About halfway through Su Friedrich’s death-of-a-neighborhood video diary Gut Renovation, the venerable avant-garde filmmaker videotapes a well-dressed couple carrying oversized shopping bags, and when they ask what she’s doing, Friedrich answers that she’s just documenting “the rich new people” who’ve moved into the Williamsburg section of Brooklyn, where Friedrich has lived since 1989. The couple responds that Friedrich is being rude, and that she doesn’t know anything about them. Via onscreen text, Friedrich says that the couple had a point, because she too hates being filmed. Except that wasn’t their point—not entirely. It wasn’t just Friedrich taping them that was rude; it was her presuming they were doing something wrong just for having enough money to live on a newly gentrified block.
Gut Renovation is painful to watch, for a number of reasons. First and foremost, it hurts to see so much of the old character of Brooklyn disappear, month by month, as Friedrich documents art spaces, small businesses, and factories giving way to exorbitantly priced condos and retail chains—a process that requires years of closed sidewalks, rubble-strewn lots, and incessant construction noise. But it also hurts because Friedrich isn’t an investigative journalist by trade, so she reacts to events with an unfocused rage, peppered with a few damning facts and figures. What’s lacking is a larger cultural, historical, and aesthetic context. For example, some of the factories that have closed in Williamsburg—like the Domino Sugar plant—were symbols of the worst aspects of corporate greed during the Industrial Revolution. And though Friedrich decries the huge tax breaks the developers are getting, she admits at the start of the documentary that she and her artist friends exploited similar loopholes when they moved to Williamsburg in the ’80s, back when the neighborhood was less desirable.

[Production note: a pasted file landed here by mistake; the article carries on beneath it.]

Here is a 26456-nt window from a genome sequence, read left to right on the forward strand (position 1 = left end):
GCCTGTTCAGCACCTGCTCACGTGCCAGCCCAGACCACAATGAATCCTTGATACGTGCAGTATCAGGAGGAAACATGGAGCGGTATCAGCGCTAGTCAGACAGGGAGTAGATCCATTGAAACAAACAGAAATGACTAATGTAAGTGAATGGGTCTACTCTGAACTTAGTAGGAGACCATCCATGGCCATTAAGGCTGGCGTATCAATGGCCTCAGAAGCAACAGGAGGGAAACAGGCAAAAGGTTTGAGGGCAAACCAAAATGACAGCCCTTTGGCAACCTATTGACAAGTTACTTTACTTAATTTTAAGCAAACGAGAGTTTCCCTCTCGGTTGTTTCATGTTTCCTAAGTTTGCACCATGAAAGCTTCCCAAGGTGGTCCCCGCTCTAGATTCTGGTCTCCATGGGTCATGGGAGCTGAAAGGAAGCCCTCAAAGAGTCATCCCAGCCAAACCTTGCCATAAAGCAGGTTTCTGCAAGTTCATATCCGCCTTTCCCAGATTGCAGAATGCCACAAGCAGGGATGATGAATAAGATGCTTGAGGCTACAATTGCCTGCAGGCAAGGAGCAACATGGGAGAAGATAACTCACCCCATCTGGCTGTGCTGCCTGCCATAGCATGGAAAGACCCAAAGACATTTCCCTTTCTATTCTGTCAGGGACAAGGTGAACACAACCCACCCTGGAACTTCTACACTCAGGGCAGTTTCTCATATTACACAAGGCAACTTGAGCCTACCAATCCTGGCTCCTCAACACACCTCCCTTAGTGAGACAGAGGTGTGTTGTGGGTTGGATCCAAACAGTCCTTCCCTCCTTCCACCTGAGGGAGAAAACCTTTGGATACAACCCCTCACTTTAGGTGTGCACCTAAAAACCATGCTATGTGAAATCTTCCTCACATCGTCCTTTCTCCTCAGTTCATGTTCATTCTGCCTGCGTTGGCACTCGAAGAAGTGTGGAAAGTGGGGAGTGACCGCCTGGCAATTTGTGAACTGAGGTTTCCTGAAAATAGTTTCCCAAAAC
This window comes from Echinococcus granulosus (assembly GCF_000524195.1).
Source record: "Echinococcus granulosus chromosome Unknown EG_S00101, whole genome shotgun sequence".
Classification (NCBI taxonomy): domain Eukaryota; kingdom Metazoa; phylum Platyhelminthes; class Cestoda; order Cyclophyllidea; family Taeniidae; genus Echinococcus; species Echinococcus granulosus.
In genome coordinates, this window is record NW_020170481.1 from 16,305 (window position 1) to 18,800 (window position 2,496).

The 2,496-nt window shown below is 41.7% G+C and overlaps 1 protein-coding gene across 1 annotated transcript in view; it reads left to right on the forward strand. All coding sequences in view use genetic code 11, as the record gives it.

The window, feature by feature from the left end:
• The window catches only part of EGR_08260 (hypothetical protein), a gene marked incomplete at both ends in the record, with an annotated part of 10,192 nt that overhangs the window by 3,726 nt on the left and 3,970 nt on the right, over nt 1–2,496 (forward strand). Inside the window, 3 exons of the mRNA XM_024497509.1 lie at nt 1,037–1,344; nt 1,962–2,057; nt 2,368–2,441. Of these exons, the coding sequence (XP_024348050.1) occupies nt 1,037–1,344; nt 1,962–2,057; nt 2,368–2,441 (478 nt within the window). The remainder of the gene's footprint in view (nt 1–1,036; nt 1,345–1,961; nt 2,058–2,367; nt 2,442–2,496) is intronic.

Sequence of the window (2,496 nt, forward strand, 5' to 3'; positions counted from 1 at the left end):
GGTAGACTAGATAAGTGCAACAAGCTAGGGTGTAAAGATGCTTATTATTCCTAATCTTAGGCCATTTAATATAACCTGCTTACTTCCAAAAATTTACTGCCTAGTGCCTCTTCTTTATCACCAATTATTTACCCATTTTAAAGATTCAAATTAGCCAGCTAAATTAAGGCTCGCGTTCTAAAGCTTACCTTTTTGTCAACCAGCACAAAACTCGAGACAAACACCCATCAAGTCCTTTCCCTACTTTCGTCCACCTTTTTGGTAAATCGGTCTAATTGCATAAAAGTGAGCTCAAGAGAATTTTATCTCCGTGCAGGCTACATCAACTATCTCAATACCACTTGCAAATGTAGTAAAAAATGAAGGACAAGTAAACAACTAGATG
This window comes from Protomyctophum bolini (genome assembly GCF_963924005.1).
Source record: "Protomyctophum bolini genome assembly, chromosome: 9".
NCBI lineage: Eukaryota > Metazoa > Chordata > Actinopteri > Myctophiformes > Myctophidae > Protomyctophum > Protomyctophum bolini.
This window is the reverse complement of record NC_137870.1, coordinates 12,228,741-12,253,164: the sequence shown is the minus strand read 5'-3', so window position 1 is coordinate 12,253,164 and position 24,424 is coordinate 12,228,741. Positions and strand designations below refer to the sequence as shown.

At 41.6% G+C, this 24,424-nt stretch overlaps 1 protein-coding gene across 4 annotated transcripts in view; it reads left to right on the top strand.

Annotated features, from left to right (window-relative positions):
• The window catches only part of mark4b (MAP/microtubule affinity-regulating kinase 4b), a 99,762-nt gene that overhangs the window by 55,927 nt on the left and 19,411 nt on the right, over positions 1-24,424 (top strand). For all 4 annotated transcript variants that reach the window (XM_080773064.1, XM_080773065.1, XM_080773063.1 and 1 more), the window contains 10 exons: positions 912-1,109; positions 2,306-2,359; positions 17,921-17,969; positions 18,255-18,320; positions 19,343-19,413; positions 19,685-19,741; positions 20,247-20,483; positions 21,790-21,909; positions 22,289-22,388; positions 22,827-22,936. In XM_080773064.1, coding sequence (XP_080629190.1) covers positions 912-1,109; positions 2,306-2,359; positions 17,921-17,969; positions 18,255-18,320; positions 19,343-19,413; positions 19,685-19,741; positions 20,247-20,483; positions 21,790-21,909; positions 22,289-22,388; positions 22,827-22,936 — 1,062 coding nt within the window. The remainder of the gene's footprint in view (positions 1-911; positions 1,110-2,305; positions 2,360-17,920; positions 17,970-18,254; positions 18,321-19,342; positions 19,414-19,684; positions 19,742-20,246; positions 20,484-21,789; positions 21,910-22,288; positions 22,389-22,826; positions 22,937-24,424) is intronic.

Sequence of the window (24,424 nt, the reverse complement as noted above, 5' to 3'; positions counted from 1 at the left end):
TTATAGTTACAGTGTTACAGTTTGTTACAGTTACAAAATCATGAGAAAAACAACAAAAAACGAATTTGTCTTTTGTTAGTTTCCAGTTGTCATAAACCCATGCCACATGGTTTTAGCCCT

As for the aesthetic issues, after the 10th or so time Friedrich tours one of Williamsburg’s new condos and scoffs at nice-looking glassed-in showers and stone kitchen countertops, her argument gets reduced to a matter of her own personal preference for the funky and crumbling over the slick and new. There’s real outrage and injustice nestled within Gut Renovation, as Friedrich catches wealthy people and governments exerting their will through weaselly legal maneuvers, while ignoring legitimate protests. (In one of the movie’s more powerful moments, Friedrich recounts the story of a friend forced out by the kind of developers posting “Welcome To The Neighborhood” ads around Williamsburg, then says, “It was her neighborhood before they welcomed her to it.”) But Friedrich’s snide tone gets in the way, turning a study of capitalism run amok into one artist who just can’t stand all these rich squares and their “fancy dogs.”